A group of local mothers organized a third protest Sunday, which drew hundreds of people to Hardesty Park in Wallhaven.
The Saturday evening march was organized by the The Freedom BLOC, a Black-led organizing collaborative that seeks to “build Black political power and to equip the Black community with capacity building tools on civic education, civic engagement, campaign management and leadership development.”
Founded in 2016, Freedom BLOC is housed under the leadership of the W.O.M.B (the Way of Mind and Body), a community meeting space for Black youth, adults and families.
At the walk, Reverend Roderick C. Pounds Sr. of Second Baptist Church read a list of demands for the Akron Police Department (APD). Those demands included removing police from Akron Public Schools and replacing them with mental health personnel; mandatory mental health training for all APD offices; and assurances that APD officers patrolling the Black community “are from a similar Black community,” among others.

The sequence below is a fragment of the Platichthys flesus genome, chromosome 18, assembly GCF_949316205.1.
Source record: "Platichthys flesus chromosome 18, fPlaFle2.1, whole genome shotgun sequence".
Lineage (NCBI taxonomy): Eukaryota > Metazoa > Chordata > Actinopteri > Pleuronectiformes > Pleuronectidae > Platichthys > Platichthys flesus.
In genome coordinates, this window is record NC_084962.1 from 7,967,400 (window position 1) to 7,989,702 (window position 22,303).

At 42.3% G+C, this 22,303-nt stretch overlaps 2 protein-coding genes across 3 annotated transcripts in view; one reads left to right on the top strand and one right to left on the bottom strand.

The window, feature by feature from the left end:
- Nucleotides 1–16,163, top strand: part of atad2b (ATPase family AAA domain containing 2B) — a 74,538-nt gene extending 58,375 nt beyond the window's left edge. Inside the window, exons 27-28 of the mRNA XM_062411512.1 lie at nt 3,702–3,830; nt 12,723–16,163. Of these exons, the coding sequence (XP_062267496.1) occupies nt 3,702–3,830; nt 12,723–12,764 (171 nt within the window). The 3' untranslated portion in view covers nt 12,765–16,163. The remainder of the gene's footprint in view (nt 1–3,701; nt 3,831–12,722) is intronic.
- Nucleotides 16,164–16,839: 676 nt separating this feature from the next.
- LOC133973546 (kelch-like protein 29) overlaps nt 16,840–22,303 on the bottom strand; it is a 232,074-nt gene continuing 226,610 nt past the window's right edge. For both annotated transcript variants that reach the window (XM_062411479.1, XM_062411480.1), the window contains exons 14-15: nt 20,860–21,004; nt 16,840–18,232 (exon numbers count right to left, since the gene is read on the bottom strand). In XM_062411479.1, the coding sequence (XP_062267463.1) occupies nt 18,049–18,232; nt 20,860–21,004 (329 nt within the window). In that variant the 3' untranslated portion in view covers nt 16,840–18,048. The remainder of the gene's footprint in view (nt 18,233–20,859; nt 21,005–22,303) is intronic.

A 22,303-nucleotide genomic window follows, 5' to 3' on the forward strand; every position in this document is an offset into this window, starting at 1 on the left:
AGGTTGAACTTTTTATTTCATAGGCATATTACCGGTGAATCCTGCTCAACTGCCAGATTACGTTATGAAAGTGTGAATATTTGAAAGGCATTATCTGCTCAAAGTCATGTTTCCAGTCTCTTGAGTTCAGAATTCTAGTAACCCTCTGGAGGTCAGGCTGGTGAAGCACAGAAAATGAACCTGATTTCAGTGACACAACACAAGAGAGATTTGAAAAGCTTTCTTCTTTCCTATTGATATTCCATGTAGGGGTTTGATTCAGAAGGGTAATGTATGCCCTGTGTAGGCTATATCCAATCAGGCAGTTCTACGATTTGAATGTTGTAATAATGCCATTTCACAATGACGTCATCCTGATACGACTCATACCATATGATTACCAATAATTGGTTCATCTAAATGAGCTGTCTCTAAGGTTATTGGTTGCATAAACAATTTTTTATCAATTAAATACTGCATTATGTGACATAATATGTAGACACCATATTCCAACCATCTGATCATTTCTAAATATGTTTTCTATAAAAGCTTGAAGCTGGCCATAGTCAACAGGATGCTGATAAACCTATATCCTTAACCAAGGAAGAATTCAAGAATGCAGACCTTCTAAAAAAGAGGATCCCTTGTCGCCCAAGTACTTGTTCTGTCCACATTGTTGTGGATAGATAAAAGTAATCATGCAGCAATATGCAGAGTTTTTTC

The Freedom BLOC and The W.O.M.B. have been pushing for reform in the Akron Police Department for more than a decade, says Ray Greene, an affiliated organizer. Green says they fought successfully for APD to outfit officers with body cameras; to hire a police auditor who takes complaints from residents and communicates them to the police chief; and to launch peace circles for youth convicted of nonviolent offenses in lieu of jail time.
Reverend Pounds says these reforms were “tremendously difficult” to enact.